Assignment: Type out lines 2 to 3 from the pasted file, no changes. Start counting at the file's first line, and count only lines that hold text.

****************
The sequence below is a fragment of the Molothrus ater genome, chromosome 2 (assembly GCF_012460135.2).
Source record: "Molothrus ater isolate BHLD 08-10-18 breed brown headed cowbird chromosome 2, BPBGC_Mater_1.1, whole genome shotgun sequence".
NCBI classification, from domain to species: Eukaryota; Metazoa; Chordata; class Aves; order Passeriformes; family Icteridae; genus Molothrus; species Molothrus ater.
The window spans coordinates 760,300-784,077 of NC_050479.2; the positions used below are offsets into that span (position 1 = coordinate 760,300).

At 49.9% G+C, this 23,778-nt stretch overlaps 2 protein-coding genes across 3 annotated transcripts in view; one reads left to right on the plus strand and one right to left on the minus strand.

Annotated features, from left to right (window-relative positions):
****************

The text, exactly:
Source record: "Molothrus ater isolate BHLD 08-10-18 breed brown headed cowbird chromosome 2, BPBGC_Mater_1.1, whole genome shotgun sequence".
NCBI classification, from domain to species: Eukaryota; Metazoa; Chordata; class Aves; order Passeriformes; family Icteridae; genus Molothrus; species Molothrus ater.